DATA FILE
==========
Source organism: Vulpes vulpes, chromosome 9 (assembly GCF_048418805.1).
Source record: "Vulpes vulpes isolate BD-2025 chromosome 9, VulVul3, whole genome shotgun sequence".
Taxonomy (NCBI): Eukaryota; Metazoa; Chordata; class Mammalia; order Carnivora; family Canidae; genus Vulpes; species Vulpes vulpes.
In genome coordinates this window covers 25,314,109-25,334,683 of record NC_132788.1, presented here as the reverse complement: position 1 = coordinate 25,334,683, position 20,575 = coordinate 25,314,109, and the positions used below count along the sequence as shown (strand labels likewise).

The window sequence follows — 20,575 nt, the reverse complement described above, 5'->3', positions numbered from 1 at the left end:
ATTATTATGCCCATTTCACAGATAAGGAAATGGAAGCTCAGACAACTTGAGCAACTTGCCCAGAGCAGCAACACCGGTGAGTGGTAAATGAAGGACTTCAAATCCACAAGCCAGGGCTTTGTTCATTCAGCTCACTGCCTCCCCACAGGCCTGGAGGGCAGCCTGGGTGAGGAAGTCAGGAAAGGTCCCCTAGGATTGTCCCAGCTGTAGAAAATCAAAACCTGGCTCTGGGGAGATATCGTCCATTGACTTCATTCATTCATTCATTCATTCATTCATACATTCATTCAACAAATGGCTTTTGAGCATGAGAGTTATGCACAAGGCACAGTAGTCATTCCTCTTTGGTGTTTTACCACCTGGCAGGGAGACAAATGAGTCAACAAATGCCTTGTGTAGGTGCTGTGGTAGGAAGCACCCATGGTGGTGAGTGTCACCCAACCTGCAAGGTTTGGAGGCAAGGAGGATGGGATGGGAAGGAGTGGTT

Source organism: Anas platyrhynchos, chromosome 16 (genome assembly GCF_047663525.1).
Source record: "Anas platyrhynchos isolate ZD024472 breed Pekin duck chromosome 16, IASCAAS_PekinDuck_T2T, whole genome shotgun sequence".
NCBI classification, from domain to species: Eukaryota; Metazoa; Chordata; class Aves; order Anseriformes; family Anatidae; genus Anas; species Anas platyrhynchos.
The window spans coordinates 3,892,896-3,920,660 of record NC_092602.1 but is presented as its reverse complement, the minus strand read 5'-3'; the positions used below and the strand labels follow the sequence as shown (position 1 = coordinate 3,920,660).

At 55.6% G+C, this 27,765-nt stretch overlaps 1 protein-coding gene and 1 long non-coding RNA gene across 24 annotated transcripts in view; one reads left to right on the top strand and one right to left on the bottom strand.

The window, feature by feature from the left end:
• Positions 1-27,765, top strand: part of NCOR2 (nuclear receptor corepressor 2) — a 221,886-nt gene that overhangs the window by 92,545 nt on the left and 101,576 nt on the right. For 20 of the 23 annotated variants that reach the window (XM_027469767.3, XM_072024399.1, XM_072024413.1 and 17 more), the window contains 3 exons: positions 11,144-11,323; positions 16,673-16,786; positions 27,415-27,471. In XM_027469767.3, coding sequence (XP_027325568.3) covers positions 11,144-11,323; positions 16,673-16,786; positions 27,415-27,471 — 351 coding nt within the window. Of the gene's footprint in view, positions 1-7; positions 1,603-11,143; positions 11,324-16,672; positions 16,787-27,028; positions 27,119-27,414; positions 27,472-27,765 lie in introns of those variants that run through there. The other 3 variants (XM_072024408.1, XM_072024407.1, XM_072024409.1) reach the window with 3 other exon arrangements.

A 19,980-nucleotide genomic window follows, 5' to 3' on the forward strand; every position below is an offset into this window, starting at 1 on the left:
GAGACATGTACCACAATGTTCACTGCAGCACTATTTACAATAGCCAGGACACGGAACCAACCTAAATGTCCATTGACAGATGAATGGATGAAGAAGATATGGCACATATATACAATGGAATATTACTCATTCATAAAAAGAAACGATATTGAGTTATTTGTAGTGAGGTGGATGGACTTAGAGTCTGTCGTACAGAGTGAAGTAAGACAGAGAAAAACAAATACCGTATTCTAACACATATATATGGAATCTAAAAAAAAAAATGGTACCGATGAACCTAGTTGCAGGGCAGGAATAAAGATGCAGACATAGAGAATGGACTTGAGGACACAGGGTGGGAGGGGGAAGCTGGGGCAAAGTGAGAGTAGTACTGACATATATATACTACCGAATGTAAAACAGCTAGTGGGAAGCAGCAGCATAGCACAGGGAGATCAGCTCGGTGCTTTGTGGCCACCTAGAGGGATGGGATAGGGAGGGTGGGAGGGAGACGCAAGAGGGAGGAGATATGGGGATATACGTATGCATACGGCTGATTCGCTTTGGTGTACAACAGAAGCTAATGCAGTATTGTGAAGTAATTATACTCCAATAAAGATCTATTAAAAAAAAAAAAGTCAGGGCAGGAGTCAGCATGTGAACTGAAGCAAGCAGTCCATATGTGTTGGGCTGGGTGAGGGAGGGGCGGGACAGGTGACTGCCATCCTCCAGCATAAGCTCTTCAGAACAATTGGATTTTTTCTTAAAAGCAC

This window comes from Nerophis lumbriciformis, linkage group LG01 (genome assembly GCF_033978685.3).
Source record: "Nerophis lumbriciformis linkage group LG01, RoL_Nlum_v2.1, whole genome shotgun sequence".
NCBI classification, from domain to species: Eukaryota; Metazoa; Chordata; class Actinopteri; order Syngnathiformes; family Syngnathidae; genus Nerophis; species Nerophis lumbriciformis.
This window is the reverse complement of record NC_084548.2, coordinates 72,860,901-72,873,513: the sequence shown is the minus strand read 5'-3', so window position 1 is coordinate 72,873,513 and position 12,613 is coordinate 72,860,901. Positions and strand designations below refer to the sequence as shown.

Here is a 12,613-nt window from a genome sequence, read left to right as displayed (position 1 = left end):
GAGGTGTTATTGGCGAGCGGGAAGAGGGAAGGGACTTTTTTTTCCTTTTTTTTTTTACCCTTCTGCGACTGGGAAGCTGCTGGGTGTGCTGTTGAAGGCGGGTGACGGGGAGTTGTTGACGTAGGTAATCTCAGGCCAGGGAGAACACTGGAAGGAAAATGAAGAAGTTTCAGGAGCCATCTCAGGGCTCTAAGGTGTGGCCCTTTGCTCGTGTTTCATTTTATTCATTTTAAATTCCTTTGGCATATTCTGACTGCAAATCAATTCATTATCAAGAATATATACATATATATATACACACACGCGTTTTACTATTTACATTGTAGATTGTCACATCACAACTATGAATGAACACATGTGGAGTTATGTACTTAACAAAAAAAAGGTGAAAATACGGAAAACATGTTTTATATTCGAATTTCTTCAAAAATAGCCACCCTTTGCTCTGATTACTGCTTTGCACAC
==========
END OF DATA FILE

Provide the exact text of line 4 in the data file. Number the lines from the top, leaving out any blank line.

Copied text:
In genome coordinates this window covers 25,314,109-25,334,683 of record NC_132788.1, presented here as the reverse complement: position 1 = coordinate 25,334,683, position 20,575 = coordinate 25,314,109, and the positions used below count along the sequence as shown (strand labels likewise).